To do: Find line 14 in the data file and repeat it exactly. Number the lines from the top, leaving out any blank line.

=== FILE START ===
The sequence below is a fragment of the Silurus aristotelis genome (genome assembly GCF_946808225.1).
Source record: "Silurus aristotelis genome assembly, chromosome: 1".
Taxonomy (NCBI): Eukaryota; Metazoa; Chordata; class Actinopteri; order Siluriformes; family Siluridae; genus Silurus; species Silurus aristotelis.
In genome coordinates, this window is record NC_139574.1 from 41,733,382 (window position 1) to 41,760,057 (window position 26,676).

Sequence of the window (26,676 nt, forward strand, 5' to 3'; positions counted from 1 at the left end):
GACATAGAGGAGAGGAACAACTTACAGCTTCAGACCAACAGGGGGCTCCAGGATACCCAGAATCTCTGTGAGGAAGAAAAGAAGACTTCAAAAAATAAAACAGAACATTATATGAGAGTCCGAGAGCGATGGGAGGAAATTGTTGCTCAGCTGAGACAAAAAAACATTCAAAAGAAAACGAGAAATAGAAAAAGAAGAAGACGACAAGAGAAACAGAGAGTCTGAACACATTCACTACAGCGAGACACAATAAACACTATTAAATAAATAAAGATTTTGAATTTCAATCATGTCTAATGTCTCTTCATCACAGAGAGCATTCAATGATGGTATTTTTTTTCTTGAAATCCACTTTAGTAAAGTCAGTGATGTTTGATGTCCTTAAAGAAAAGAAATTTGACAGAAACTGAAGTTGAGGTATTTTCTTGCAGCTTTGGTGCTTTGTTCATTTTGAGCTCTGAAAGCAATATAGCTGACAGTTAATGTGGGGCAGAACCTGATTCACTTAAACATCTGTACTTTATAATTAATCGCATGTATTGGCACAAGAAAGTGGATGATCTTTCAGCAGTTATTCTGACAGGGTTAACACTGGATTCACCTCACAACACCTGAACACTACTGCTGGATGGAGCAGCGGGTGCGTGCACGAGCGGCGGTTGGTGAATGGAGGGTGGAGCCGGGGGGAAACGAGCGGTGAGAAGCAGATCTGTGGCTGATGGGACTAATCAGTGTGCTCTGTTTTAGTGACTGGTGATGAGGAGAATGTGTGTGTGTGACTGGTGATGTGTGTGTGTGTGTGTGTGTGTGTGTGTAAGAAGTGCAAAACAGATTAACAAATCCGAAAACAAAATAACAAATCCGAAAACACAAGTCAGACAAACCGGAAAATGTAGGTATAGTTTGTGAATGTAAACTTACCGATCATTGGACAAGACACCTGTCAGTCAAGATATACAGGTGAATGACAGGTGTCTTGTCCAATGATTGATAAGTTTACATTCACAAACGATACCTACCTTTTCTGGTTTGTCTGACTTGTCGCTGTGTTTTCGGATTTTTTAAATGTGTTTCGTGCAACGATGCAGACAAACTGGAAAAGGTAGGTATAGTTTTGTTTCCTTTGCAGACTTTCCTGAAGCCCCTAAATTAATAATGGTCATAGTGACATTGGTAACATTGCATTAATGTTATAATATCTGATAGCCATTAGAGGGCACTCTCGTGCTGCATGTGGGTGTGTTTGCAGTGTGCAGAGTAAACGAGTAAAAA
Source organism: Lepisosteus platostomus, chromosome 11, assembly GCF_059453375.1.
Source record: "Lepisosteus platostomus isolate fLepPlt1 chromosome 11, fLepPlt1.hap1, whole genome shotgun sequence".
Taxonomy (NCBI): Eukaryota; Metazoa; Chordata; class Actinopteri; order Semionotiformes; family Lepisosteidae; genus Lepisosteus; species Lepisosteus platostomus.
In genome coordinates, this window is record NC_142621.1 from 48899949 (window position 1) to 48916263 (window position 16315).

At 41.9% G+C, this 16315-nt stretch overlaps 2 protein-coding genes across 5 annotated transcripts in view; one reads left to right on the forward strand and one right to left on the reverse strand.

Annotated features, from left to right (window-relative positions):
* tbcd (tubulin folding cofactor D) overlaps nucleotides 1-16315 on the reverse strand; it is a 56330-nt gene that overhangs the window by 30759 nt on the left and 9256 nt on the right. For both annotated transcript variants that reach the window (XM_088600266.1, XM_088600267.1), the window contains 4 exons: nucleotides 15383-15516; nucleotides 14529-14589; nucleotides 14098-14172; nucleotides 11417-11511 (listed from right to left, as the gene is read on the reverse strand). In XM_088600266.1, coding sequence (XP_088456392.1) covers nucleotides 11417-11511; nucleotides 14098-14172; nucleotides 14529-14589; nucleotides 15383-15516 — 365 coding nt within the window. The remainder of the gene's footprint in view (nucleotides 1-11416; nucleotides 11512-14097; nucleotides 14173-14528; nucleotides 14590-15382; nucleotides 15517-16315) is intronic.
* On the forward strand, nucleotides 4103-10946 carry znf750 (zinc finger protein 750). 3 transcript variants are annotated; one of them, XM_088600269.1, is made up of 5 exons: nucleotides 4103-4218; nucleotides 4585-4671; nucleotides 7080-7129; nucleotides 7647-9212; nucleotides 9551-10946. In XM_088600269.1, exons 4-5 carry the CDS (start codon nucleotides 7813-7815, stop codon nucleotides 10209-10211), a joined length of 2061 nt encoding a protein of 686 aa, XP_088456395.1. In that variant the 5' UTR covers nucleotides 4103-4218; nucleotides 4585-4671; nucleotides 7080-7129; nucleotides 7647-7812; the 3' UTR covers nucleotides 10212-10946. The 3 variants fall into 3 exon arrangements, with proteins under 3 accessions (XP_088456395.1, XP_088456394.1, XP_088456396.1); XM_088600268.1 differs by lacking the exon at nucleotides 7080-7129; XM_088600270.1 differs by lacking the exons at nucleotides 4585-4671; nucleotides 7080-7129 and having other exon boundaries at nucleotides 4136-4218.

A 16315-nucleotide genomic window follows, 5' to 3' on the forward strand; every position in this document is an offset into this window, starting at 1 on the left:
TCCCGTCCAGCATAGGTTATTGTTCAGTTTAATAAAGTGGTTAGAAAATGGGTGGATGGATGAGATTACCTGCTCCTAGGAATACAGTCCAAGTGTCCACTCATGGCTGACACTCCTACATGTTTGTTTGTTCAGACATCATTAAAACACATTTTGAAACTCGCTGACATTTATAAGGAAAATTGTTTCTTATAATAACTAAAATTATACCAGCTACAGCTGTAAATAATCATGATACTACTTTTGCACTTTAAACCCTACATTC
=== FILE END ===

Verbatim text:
* On the forward strand, nucleotides 4103-10946 carry znf750 (zinc finger protein 750). 3 transcript variants are annotated; one of them, XM_088600269.1, is made up of 5 exons: nucleotides 4103-4218; nucleotides 4585-4671; nucleotides 7080-7129; nucleotides 7647-9212; nucleotides 9551-10946. In XM_088600269.1, exons 4-5 carry the CDS (start codon nucleotides 7813-7815, stop codon nucleotides 10209-10211), a joined length of 2061 nt encoding a protein of 686 aa, XP_088456395.1. In that variant the 5' UTR covers nucleotides 4103-4218; nucleotides 4585-4671; nucleotides 7080-7129; nucleotides 7647-7812; the 3' UTR covers nucleotides 10212-10946. The 3 variants fall into 3 exon arrangements, with proteins under 3 accessions (XP_088456395.1, XP_088456394.1, XP_088456396.1); XM_088600268.1 differs by lacking the exon at nucleotides 7080-7129; XM_088600270.1 differs by lacking the exons at nucleotides 4585-4671; nucleotides 7080-7129 and having other exon boundaries at nucleotides 4136-4218.